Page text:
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[–] Drenki 0 points 2 points (+2|-0) ago 

Good analysis, I came here to post something similar. The elevated amount 11.5 mg/L is a lot more than the current amounts found presently in most of US water supplies (07-1.2 mg/L). This was also only looked at in China which has a rampant pollution problem which may not be accounted for by the researchers.

For those non-careful readers out there, I am in no way advocating for a by-product of industrial, war-time manufacturing being dumped into the water supply.

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[–] foltaisaprovenshill 0 points 1 points (+1|-0) ago 

I get what conclusion you're making here, but it's highly misleading.

Yes, the amount of flouride added to water in the US is not enough on its own, in isolation to cause a decent IQ drop like was observed in the China study.

But what you're presupposing is that the water is the only source of flouride exposure, which is incorrect.

It's sprayed on fresh produce. It's used in much higher concentrations in canned goods, pre-mixed juices and sodas etc.

The number of sources of flouride exposure other than municipal water sources is freakin huge, so the 11/mg/L number is not even remotely far fetched as an average exposure.

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[–] Craxic 1 points 0 points (+1|-1) ago 

So, there is 11mg/L or above in fruit juice that I buy from the supermarket. As a result, I may be receiving far more fluoride than what you would expect if you only counted the water I drank. That's what you mean?

I didn't touch on any of that. What I provided was a very incomplete analysis of the article, that's all. Regardless, its quite clear that I dont believe that fluoride is a big health problem, and that you do. So (no disrespect) could you please point me to some sources for your claims so I can read up?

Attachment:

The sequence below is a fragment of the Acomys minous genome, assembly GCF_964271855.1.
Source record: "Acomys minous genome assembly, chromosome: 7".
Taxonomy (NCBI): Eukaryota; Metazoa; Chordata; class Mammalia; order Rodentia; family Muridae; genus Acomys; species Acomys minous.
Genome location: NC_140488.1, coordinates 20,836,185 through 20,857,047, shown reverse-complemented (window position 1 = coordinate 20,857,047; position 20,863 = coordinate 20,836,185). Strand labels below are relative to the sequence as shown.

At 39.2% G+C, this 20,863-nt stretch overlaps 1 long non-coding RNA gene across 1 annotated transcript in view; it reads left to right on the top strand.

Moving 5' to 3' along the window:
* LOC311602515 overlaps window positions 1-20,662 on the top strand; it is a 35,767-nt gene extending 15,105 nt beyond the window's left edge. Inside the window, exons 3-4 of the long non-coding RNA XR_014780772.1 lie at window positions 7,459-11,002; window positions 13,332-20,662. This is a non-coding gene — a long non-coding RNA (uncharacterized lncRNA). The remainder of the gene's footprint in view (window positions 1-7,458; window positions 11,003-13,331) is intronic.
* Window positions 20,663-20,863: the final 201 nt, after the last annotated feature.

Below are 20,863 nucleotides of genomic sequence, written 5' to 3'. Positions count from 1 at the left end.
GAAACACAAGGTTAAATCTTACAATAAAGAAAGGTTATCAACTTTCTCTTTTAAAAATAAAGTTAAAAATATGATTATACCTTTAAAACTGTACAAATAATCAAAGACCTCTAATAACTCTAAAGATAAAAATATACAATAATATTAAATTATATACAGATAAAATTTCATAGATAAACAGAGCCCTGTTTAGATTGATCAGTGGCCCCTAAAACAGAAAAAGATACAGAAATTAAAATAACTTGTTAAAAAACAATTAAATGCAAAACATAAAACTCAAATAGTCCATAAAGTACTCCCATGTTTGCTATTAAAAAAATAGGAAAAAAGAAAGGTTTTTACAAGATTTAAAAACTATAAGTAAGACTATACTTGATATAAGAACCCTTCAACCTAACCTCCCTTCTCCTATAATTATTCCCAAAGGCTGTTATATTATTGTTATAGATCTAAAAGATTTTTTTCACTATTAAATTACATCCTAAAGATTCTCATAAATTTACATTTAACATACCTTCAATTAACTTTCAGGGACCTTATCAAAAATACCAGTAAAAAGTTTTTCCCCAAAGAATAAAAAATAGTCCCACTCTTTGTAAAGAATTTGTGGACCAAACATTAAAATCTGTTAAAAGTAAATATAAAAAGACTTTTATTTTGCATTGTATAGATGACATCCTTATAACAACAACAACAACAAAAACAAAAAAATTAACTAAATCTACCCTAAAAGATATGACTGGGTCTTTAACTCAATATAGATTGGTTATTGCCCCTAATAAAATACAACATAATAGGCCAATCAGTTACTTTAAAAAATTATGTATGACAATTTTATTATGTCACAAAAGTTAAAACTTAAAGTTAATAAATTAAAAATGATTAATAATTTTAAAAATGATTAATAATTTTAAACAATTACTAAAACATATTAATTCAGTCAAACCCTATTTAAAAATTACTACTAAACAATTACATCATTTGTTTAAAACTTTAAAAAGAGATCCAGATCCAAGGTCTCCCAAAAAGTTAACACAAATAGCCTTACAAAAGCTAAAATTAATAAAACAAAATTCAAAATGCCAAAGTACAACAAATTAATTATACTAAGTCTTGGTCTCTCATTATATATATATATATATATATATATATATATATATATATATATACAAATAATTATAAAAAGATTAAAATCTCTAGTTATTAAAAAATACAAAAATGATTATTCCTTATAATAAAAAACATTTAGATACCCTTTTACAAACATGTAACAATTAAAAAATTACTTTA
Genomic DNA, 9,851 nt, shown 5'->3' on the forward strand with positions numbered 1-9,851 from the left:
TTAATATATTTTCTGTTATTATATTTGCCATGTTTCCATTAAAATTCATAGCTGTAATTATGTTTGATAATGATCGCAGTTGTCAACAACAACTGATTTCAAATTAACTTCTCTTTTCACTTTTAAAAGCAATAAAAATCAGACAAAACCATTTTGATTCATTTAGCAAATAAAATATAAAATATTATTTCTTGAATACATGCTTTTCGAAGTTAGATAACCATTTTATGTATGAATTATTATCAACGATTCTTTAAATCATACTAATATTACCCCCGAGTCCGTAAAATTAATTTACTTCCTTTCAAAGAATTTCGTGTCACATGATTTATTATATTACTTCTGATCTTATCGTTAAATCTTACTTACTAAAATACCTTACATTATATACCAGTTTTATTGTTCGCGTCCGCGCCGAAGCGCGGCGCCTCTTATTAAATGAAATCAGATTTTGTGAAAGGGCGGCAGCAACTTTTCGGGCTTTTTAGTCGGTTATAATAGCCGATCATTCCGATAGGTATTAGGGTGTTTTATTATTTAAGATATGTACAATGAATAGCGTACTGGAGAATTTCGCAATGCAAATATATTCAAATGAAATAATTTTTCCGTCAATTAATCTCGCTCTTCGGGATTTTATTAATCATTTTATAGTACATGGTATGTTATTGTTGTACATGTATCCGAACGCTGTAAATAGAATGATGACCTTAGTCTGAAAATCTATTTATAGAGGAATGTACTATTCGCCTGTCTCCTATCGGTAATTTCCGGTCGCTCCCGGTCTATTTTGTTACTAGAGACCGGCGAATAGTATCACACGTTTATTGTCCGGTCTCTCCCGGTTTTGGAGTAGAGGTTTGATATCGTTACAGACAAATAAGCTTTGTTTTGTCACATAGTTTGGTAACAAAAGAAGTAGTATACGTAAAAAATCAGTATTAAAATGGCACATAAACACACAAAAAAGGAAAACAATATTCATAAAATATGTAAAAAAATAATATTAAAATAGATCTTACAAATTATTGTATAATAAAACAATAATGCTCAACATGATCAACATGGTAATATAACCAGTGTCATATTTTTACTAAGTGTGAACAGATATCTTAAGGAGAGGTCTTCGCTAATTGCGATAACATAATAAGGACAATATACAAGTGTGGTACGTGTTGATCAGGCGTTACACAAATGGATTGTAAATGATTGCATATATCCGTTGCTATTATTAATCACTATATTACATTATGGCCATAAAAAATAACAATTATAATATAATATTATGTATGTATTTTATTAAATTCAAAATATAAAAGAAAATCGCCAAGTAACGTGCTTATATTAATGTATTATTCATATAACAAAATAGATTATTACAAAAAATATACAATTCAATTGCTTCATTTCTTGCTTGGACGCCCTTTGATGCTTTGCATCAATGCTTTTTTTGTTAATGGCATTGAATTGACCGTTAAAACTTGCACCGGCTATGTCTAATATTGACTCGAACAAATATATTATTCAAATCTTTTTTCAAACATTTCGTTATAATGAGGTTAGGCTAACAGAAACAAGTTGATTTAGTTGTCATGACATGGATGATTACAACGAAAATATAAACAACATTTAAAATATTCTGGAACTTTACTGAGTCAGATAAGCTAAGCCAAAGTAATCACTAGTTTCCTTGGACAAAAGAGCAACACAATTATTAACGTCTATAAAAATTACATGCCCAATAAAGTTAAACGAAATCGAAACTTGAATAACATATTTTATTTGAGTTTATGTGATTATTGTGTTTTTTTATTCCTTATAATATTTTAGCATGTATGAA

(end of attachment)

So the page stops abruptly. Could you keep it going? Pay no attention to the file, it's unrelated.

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[–] PraiseIPU 0 points 6 points (+6|-0) ago 

A meta-analysis of 27 cross-sectional studies of children exposed to fluoride in drinking water, mainly from China, suggests an average IQ decrement of about seven points in children exposed to raised fluoride concentrations.44 Confounding from other substances seemed unlikely in most of these studies. Further characterisation of the dose–response association would be desirable.

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[–] FriedFood100 0 points 12 points (+12|-0) ago 

It seems like they literally are dumbing down the populace.

[–] [deleted] 1 points 4 points (+5|-1) ago 

[Deleted]

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[–] the_narrator 1 points 3 points (+4|-1) ago 

The most successful propaganda meme of all time. All the scientific studies in the world will not convince an idiot that fluoride is neurotoxic when they are simply shown a comedic scene from a 50 year old movie.

The argument of the elite is that we deserve what we get because we are stupid sheep that can be told what to think and if they didn't control us there'd be chaos. People like you who trust 50 year old comedic movie clips over science unfortunately help prove their point.

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[–] klobos 0 points 0 points (+0|-0) ago 

You don't understand humor do you?

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[–] antiplebbitor 0 points 0 points (+0|-0) ago 

"We don't want to go starting a nuclear war unless we absolutely have to, now do we, Jack?!"

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[–] Yohbro 0 points 1 points (+1|-0) ago 

Of course you'll want to find out how to remove fluoride from your water now, so the article links you to AltHealthWorks.com which sells you a simple filter with the claim that it will remove 90% of the fluoride in your tap water, which not even reverse osmosis can achieve.

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[–] Haaco 0 points 1 points (+1|-0) ago 

If we look at everything we know about fluoride and drop the one "positive" they give us, being that it's good for your teeth, it's just absolutely ridiculous that's it's put in our water.

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[–] ViceRoy 0 points 1 points (+1|-0) ago 

this is great news